Monday

When It Rained

I was fourteen, she was twenty something.
She called herself Zza Zza most nights,
a big blonde with Vargas tits and
a bad complexion that began at the bone.

She had a one room walk-up off Sunset strip,
the only window looked out at a billboard
for Evian water. She said it was as close
to the Hollywood sign as she would ever get.

Her hair was dyed the color of champagne clouds,
and she wore a tight black tee that read
"You must have been a beautiful baby"
in warped block letters across her chest.

She would snort giggles and say all the swingers
were just dads in plaid suits; looking for lost
years under strange petticoats, warming
cold regret with Mastercard and Jack.

She knew things that were cool-
like Saki was born in Burma,
if you could make a saxaphone cry
you would never be alone, and you can
roll a decent joint in Tampax sleeves.

And on rainy nights when business was bad,
she would invite me home like company,
give me whiskey and head while Gillespie
played his trumpet in perfect sync.

9 comments:

bloggerhead said...

What's interesting about your form of poetry or rather this one specifically is its diction...it borders on a coarseness that goes with jazz and the whole sunset strip image and made for intelligent reading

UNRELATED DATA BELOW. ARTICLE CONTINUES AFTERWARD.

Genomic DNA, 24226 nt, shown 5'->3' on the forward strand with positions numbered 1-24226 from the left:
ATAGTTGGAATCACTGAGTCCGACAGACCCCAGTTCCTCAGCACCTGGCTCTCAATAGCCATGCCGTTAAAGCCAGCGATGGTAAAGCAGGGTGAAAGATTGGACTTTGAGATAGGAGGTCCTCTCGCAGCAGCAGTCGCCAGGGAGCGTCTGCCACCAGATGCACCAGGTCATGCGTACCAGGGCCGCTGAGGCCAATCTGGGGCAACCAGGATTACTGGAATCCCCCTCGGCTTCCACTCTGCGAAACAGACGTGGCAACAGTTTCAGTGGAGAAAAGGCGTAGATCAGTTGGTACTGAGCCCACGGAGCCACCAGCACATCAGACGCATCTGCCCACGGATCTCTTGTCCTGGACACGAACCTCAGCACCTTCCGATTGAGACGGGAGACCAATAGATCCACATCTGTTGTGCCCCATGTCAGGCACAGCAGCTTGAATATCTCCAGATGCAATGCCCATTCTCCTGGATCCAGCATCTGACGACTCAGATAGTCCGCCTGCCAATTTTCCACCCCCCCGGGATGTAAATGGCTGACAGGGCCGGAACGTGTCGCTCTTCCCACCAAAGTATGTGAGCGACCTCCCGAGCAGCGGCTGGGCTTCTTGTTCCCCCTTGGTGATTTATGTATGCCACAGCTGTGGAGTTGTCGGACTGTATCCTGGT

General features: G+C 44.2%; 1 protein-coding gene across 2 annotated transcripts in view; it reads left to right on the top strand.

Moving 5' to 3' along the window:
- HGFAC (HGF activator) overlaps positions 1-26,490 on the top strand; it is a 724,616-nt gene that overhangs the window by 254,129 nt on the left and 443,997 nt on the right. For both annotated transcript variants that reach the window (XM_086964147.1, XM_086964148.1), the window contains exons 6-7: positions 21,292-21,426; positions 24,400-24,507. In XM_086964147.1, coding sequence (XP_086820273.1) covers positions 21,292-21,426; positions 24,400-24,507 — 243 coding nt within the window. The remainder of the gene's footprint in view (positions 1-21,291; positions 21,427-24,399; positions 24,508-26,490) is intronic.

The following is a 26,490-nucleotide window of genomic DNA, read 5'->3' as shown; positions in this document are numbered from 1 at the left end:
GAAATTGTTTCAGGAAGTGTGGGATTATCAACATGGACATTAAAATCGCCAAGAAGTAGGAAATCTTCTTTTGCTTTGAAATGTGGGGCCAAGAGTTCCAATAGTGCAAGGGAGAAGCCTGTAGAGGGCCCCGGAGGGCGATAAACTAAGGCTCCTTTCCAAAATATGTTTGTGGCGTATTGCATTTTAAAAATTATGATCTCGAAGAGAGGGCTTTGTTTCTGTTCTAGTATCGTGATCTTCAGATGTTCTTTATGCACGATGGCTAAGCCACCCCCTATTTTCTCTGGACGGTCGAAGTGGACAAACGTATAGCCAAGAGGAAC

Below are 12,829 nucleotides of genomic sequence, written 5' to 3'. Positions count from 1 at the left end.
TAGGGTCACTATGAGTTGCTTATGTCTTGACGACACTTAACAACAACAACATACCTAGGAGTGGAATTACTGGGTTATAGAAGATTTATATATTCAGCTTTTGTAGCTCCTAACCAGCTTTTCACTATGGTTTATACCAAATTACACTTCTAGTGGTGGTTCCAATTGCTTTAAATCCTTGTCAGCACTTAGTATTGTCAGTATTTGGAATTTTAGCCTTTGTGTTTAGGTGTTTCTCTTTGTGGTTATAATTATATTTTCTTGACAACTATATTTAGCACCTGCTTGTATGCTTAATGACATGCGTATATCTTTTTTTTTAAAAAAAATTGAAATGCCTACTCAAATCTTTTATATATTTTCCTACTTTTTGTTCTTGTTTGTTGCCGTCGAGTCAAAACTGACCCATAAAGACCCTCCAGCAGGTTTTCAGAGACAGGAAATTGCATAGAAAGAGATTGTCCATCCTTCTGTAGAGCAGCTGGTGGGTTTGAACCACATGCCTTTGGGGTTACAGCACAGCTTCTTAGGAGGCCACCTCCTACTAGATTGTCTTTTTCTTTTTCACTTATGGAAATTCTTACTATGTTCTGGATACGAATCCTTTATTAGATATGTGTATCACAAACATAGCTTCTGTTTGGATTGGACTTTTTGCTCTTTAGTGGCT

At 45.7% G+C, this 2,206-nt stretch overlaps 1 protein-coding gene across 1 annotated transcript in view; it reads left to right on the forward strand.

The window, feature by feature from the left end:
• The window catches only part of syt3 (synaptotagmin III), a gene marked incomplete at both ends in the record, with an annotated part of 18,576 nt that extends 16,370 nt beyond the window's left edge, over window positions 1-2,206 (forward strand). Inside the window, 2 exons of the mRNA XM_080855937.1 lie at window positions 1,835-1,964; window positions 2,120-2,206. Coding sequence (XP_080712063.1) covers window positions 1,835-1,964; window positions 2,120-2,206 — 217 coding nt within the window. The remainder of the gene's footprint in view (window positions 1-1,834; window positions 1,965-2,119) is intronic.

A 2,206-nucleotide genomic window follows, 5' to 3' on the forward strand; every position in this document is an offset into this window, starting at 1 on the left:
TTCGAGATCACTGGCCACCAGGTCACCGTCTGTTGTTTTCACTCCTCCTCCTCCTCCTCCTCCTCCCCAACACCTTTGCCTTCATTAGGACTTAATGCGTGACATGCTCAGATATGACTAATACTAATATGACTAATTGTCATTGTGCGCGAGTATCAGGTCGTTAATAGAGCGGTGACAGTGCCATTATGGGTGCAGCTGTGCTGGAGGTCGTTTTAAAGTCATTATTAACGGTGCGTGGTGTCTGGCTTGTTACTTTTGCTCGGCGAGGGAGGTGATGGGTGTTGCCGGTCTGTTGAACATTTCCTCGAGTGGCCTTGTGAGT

Russell Ragsdale said...

This is an eclectic form of candor. I will come back to read as time will allow me and am looking forward to the experience. There is a lot of bruised merchandise here but we see this on the street every day - I am interested in your moments of compassion and the very nature of it. Thanks for visiting my blog and your kind comments. We each share our souls, for that I thank you.

C. E. Chaffin said...

Thanks for visiting my blog. Today's poem, for reasons of both substance and form, I recommend you lose the fifth stanza.

I really enjoyed "Fruit Stand," wonderful, especially the trope of the hand's signature on fruit resembling a hand mark on blanched skin. Thanks for visiting my blog. I try to link to those who do, am thus linking to yours. All the best, CE.

GeL said...

Quite an interesting read full of imagery and energy.
I read your profile and noticed you like jazz music. So do I. I also like the Eliot quote in your sidebar.

Willow said...

Dear Lettershaper,

I am so glad that you visited my blog, and I have truly been enjoying yours. I especially loved "When it Rained." My favorite lines were: "...a bad complexion that began at the bone," "...warming cold regret with Mastercard and Jack," and "...you can roll a decent joint in Tampax sleeves."

You have an interesting perspective on the world, and it comes through in this kind of vivid imagery.

I am new to blogging, so I am not sure of the etiquette yet: Could I link your blog to mine? Not only have I enjoyed your words and pictures, but I would like to visit some of the other sites that you have listed (I've already been to "The Liberal Forum," and will probably add it to my blog).

Regards, Willow

floots said...

superb
there are so many of my favourite things in her
(coltrane nod intentional)
knocked out by it
the words
the mood
the music

Billy said...

good vibes. hard poetry, vivid. am linking you on my site.

tom said...

another use for tampons, eh

wonderful portrait

zachary jean said...

oooooo! i love this! "if you can make a saxophone cry you'll never be alone" that blew the top of my head off ... zounds! i love stories about the world's beautiful losers and all the pain wrapped into song.

thank you ever so much for sharing this!